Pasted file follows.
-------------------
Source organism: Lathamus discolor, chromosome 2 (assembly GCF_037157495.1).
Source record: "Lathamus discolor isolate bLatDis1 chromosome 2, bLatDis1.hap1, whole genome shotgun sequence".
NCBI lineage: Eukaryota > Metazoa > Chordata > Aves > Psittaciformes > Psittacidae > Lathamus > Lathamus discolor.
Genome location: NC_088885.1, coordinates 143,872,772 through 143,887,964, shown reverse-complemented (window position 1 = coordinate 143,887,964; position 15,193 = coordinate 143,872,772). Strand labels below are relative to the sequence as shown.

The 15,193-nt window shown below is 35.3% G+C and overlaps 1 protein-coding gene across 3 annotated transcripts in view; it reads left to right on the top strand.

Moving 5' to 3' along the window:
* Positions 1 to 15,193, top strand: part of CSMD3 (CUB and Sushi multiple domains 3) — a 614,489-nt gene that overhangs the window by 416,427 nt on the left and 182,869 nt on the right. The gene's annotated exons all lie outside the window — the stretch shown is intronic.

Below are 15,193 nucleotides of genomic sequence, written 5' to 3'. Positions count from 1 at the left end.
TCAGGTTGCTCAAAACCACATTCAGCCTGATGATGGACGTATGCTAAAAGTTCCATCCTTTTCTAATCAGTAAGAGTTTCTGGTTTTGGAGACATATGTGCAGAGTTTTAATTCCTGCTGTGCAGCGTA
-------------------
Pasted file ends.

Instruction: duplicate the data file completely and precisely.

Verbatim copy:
Source organism: Lathamus discolor, chromosome 2 (assembly GCF_037157495.1).
Source record: "Lathamus discolor isolate bLatDis1 chromosome 2, bLatDis1.hap1, whole genome shotgun sequence".
NCBI lineage: Eukaryota > Metazoa > Chordata > Aves > Psittaciformes > Psittacidae > Lathamus > Lathamus discolor.
Genome location: NC_088885.1, coordinates 143,872,772 through 143,887,964, shown reverse-complemented (window position 1 = coordinate 143,887,964; position 15,193 = coordinate 143,872,772). Strand labels below are relative to the sequence as shown.

The 15,193-nt window shown below is 35.3% G+C and overlaps 1 protein-coding gene across 3 annotated transcripts in view; it reads left to right on the top strand.

Moving 5' to 3' along the window:
* Positions 1 to 15,193, top strand: part of CSMD3 (CUB and Sushi multiple domains 3) — a 614,489-nt gene that overhangs the window by 416,427 nt on the left and 182,869 nt on the right. The gene's annotated exons all lie outside the window — the stretch shown is intronic.

Below are 15,193 nucleotides of genomic sequence, written 5' to 3'. Positions count from 1 at the left end.
TCAGGTTGCTCAAAACCACATTCAGCCTGATGATGGACGTATGCTAAAAGTTCCATCCTTTTCTAATCAGTAAGAGTTTCTGGTTTTGGAGACATATGTGCAGAGTTTTAATTCCTGCTGTGCAGCGTA